Goodbye to All That
For far too long, millennials, when not busy eviscerating the raisin and canned tuna industries, have been living like “bourgeois royalty” courtesy of benevolent investors who have, for years, subsidized the immiseration of millions of workers (millennial and otherwise) so that we could, at a moment’s notice, have a $14 “curated” protein bowl delivered to us by an individual almost certainly making less than minimum wage. Oh, how wonderful it was to invite a cavalcade of gig workers into our lives to wash our catchpenny fast fashion, clean our cramped apartments, assemble our particle board Ikea furniture, deliver us our artisanal ube ice cream, and cart our nauseated carcasses home from the bar! Unfortunately, such ostensibly obtainable opulence is coming to an end, according to the New York Times, because “these companies’ investors didn’t set out to bankroll our decadence” forever. As it turns out, investors are getting impatient and would like to see the mammoth firms they’ve shoveled cash into for years finally turn a profit—which means prices are going up for everything from Uber to those stupid scooters cluttering the sidewalks of most every American city. Yes, it’s been great and all, but it’s time to bid farewell to “Balenciaga lifestyles on Banana Republic budgets.” But pardon us if we—the vaunted and prospectless, crippled by student debt and obscene rent while working more for less—failed to take notice of this alleged “millennial lifestyle subsidy” while it was allegedly available.
Just Keep Doing It! And Doing It! And Doing It!
Thankfully, though, as we buckle up for bleaker days, we can take solace in the fact that the acceleration of our exploitation will be festively packaged, dressed up in the stirring language of empowerment. For instance, the legion of Amazon warehouse workers will henceforth be known as “industrial athletes.” According to a handy pamphlet distributed to these industrial athletes, it’s important to prepare oneself for the everlasting marathon of under-compensated effort by making changes to one’s diet and sleep schedule, purchasing comfortable walking shoes, resting, and keeping an eye on the color of one’s urine to make sure one is not dehydrated—though when precisely these brave athletes are supposed to rest or take a piss goes unstated. On their own time, presumably: this is a race, god damn it!
Seal the Leak
Earlier this week, ProPublica shocked absolutely no one when they published a report indicating just how little the billionaires cheering on the downward spiral of human civilization pay in federal income taxes. Not very much! Sometimes, they don’t pay anything at all! The Department of Justice was rightfully aghast: Who could possibly be responsible for leaking these confidential IRS documents to ProPublica who then turned them into helpful charts for the benefit of the public? On Wednesday, Attorney General Merrick Garland assured lawmakers that locating and, if necessary, prosecuting the leaker was at the “top” of his to-do list. “This is an extremely serious matter,” he intoned, “People [who’ve effectively stolen billions during a prolonged period of bountiful corporate welfare and mass death] are [not] entitled, obviously, to great privacy with respect to their tax returns [emendations our own].” As Gizmodo notes, “Finding the source is not mutually exclusive with President Joe Biden’s proposals to raise an additional $3.5 trillion in taxes from the extremely wealthy over the next decade,”—oh, but what’s that we hear, did a bipartisan group of senators just rule out raising taxes on the wealthy to fund Biden’s proposed infrastructure plan?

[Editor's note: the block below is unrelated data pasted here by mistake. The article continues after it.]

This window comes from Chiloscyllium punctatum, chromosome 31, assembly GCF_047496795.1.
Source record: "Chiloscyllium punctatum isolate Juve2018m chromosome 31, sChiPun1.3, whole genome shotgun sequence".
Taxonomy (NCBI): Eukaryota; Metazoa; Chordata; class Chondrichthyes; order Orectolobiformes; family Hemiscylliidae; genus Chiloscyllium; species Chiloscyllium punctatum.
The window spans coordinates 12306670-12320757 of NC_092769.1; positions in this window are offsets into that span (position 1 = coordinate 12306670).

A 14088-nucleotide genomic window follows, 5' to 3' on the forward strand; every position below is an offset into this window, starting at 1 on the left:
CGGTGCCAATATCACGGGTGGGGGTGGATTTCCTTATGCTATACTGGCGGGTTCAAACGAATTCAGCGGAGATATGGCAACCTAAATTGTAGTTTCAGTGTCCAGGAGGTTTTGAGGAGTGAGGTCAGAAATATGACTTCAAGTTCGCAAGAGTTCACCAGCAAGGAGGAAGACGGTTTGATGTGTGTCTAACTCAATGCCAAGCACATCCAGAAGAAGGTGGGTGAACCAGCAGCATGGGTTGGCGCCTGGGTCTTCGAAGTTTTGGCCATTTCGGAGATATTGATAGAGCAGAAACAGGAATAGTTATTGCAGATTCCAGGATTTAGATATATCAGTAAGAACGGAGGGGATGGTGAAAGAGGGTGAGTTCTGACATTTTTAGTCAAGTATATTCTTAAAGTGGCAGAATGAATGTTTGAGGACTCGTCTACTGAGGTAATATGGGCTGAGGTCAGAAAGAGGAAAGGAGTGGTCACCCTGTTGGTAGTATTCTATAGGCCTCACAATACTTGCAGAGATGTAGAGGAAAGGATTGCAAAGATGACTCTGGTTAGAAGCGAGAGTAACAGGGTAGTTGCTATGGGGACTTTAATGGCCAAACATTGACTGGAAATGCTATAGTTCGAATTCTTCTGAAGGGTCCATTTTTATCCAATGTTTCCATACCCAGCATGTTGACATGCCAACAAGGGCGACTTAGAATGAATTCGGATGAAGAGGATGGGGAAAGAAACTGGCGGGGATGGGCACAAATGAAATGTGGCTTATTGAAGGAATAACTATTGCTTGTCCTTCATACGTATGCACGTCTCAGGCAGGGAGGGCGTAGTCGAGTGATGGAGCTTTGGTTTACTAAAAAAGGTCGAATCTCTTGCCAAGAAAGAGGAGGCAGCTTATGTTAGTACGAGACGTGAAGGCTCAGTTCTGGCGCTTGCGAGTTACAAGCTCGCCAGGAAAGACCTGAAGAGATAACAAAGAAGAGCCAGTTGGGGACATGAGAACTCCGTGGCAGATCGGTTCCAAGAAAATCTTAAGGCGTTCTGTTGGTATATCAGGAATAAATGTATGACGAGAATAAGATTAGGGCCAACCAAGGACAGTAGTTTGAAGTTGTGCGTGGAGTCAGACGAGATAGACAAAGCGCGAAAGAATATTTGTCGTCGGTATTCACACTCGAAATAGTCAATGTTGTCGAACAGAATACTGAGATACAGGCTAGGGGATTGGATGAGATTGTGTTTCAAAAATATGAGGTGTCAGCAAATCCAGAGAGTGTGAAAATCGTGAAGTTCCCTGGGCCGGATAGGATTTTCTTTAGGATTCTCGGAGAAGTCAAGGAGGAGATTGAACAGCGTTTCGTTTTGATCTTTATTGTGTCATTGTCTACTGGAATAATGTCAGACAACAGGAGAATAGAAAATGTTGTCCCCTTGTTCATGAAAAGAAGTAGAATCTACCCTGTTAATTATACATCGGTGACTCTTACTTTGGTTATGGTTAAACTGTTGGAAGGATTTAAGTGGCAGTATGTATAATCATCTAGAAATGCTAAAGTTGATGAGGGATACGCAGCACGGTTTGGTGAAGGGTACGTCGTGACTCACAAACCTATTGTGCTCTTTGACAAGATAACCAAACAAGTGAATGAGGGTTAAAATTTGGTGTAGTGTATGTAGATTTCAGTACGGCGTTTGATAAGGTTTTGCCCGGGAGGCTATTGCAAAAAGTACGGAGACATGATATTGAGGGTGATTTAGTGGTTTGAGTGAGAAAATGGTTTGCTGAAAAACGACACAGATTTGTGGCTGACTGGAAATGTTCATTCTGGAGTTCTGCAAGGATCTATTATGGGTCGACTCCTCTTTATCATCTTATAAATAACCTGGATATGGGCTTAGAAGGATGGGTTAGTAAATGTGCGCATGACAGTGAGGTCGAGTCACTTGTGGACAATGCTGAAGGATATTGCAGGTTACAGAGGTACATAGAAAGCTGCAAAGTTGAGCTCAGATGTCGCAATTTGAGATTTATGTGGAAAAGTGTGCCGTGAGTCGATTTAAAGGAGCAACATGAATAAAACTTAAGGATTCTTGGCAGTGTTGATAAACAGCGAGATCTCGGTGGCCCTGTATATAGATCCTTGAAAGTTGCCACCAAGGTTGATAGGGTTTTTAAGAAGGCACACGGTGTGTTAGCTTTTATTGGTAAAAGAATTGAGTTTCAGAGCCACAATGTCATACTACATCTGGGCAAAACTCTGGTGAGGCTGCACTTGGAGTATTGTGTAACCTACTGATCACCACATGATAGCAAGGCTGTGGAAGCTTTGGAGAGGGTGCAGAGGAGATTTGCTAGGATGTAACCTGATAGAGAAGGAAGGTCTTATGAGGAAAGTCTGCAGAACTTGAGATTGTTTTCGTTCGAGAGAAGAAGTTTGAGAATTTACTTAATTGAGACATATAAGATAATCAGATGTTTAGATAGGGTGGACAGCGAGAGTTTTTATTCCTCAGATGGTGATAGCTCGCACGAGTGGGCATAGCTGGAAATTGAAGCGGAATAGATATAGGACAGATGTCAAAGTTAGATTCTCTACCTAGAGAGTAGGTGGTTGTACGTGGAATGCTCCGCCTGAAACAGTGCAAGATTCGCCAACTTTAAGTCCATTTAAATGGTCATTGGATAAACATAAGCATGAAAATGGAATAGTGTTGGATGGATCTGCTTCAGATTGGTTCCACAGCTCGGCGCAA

Blast Off, Bitches
Anyway, we really ought to “think twice” before we consider raising taxes on billionaires, according to an opinion column at the Washington Post, owned by the richest man in the world—who announced this week, by the way, that, later this summer, he’ll be taking a trip to space (sign this petition to not allow his return to Earth!). “Given a choice between letting billionaires spend fortunes reaching for the stars,” the columnist writes, “or destroying those fortunes so that the rest of us don’t have to look at them, then personally, I’ll take the rockets.” Sure, okay!
Make Way for the VIPs, Please!
Across the pond, the United Kingdom spent the week preparing for the arrival of leaders, their attendant handlers, and other Very Important Persons for the G7 summit, during which an exciting and entirely non-binding commitment to institute a global minimum corporate tax rate will be announced to much fanfare, only to die a quick and quiet death in the United States Senate, to say nothing of its fate in other nations. In order to make room for all of these important people paid to wave their hands before the television cameras, the Guardian reports that the main hospital in Cornwall, where the G7 summit is being held, has been discharging patients left and right to make room for said important people. According to a spokesperson from the National Health Service, this is a fine and normal thing to do: “It is not good for people to remain in hospital longer than they need to.”
Peacocking at the End of the World
Meanwhile, a horde of feral, screeching, shitting peacocks have laid siege to Los Angeles to express their displeasure with the direction of human society. According to one disgruntled resident, “They sound like babies being tortured through a microphone, a very large microphone.”